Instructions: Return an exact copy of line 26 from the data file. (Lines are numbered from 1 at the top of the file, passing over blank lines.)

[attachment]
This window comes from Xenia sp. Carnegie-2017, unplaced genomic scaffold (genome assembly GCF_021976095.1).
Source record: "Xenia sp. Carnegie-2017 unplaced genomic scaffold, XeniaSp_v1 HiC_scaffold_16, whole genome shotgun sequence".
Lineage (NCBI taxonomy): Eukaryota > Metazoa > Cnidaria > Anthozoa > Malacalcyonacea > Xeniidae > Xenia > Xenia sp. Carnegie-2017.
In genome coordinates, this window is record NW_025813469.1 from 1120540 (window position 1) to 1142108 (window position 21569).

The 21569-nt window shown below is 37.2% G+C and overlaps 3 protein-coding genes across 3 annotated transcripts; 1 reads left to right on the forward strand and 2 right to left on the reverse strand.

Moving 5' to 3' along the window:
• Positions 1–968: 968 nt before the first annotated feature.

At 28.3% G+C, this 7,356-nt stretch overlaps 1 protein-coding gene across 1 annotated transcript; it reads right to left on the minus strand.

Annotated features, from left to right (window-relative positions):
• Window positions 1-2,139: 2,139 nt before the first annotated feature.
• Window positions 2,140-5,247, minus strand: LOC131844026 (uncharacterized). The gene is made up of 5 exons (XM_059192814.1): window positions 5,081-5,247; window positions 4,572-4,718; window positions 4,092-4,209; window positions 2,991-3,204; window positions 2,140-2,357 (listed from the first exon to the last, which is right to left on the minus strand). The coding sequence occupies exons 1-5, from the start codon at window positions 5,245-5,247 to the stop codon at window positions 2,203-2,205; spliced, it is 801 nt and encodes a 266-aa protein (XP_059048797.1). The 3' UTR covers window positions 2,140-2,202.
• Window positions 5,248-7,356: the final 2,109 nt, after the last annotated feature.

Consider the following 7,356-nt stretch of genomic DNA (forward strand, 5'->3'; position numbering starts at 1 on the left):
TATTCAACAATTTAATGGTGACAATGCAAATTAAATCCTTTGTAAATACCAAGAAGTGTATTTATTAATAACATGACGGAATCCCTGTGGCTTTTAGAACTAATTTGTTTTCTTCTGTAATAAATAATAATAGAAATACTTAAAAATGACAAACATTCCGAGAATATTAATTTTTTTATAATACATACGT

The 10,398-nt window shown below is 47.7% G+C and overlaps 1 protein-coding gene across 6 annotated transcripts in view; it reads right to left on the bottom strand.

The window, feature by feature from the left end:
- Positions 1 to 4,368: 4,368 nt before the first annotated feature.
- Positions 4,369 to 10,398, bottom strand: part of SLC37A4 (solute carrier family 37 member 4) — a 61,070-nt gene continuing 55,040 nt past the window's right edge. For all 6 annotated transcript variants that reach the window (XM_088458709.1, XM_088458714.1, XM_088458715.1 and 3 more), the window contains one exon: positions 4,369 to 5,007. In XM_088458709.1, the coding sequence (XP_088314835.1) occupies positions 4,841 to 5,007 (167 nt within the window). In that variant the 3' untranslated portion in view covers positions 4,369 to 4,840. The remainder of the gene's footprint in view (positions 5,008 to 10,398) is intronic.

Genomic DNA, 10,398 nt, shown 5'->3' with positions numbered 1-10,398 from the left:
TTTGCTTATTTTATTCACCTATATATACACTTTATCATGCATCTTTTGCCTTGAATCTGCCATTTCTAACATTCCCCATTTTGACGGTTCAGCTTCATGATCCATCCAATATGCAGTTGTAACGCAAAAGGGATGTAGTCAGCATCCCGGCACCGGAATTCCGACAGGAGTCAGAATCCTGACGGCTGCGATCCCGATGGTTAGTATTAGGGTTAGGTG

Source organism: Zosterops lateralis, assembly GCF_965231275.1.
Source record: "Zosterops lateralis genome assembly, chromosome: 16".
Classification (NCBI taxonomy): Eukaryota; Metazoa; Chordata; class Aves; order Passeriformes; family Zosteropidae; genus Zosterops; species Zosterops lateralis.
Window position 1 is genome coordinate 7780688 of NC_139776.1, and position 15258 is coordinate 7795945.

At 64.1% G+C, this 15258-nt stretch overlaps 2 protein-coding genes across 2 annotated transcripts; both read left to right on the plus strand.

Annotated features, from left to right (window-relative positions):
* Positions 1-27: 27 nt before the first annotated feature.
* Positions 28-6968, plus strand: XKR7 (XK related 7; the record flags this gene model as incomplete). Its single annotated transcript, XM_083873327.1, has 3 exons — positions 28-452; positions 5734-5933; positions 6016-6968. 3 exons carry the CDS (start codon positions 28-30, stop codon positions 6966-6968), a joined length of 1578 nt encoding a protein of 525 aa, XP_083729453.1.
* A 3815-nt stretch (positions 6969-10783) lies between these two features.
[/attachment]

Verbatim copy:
Annotated features, from left to right (window-relative positions):